In a year when 10.6% of the top 100 highest-grossing films of the year were directed by women -- a record level, according to a study from the USC Annenberg Inclusion Initiative -- absolutely none of them were recognized by the Academy during the Oscars nominations on Jan. 13. Oscar contenders like Lulu Wang (The Farewell), Lorene Scafaria (Hustlers), and Greta Gerwig (Little Women) were locked out of the Best Director race entirely. In their stead stand four men channeling Jed Bush ("Please clap") and one utterly deserving Bong Joon Ho.
Reading through the other Best Director nominations -- Martin Scorsese (The Irishman), Todd Phillips (The Joker), Quentin Tarantino (Once Upon a Time in Hollywood), and Sam Mendes (1917) -- exposes one truth quickly. The Academy will nominate a truly original narrative once in a while, but in reality, they'd rather just see the same four movies by the same four people over and over again. The Academy! They're just like us and our obsession with the MCU! But really, this is an especially bitter pill to swallow in a year of truly inventive and original work from women.
Hustlers, a true-life story about a group of dancers who began scamming wealthy finance bros, was Lorene Scafaria's ode to the depth and complexity of female friendship, even in the midst of betrayal. Greta Gerwig's Little Women, an adaptation of Louisa May Alcott's history-making novel about the domestic lives and dreams of the March sisters, is one of the best book-to-screen adaptations of the decade -- powerful and confident enough to make each sister a protagonist. Lulu Wang's The Farewell, based on a true lie about a grandmother's cancer diagnosis, was undoubtedly the most original narrative of the year. A complex exploration of diaspora culture, the obligations of family, and finding hope where there is none, The Farewell deserved to shine in nearly every major category. Wang told a story that American audiences had never seen, but was rooted in a wholly American perspective. Just, you know, not one the Academy could understand.
Contrast those individual achievements with the sameness of some of those who were nominated. Once Upon a Time in Hollywood was, like Hustlers, also a narrative about a pair of friends-gone-wrong and offered up an alt-history look at Hollywood in the '60s and the Sharon Tate murder in Tarantino's slick and unique style -- but we've kinda seen this trick before with Inglourious Basterds and Django Unchained, which were each highly decorated. Meanwhile, Sam Mendes's 1917, a visually stunning pic about a familial bond in wartime, might be breathtaking, but it's also part of a long lineage of war epics which get nominated for Oscars. You say "war movie," we say "instant Oscar." Martin Scorsese also hit us with another white man in charge of a crime family, a movie he's already been nominated for three times -- Goodfellas, Gangs of New York, The Departed -- and won once. (The less said about Todd Phillip's Joker, the better. That's not a comment on the quality of the movie, but rather the sheer exhaustion of watching the same tepid role being rebooted into grittier and gritter versions of itself until we're not sure whether we're watching a beloved DC character or deep-fried meme.) It's not that these men aren't deserving of some recognition, it's that they're serving up so much of the same entree we've dined on again and again, and the Academy is still eating it up.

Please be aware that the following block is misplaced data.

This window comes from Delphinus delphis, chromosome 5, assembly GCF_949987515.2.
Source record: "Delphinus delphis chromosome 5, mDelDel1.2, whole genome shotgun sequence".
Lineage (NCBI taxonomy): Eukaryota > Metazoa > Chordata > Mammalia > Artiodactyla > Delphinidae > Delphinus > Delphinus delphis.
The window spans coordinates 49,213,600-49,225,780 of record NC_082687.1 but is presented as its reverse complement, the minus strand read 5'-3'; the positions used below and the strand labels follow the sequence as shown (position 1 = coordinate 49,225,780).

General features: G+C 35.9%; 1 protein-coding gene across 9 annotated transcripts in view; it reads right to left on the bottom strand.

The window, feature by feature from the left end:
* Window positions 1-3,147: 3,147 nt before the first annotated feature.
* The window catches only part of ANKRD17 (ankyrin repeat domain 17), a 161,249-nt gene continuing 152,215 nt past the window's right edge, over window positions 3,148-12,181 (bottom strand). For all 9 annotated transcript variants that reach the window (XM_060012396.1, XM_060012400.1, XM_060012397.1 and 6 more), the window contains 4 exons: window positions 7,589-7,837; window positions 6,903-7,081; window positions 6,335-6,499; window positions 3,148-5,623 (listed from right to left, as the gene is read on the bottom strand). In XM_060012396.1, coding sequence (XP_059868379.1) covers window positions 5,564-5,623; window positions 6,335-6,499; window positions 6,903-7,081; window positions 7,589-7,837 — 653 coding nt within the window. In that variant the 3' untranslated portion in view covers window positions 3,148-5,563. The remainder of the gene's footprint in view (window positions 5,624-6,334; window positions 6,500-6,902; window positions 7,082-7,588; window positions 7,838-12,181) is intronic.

These three women, and their entire creative class -- Marielle Heller and Alma Har'el were also incredibly strong contenders this year -- deserve better. Only five women have ever been nominated for Best Director in history of the Oscars: Kathryn Bigelow (The Hurt Locker), Lina Wertmüller (Seven Beauties), Jane Campion (The Piano), Sofia Coppola (Lost in Translation), and Greta Gerwig (Lady Bird). Bigelow is the only one who took home the Oscar -- and notably did so for a war movie. The best auteurs of this generation are slipping by while Hollywood pays homage to same male directors and narratives they've honored for decades. The only silver lining? In 20 years, no one will be able to remember the 2019 Oscar winner for Best Director (unless Bong Joon Ho wins for Parasite), but people will still be talking about The Farewell.
The 92nd Academy Awards air Sunday, Feb. 9 at 8/7c on ABC.
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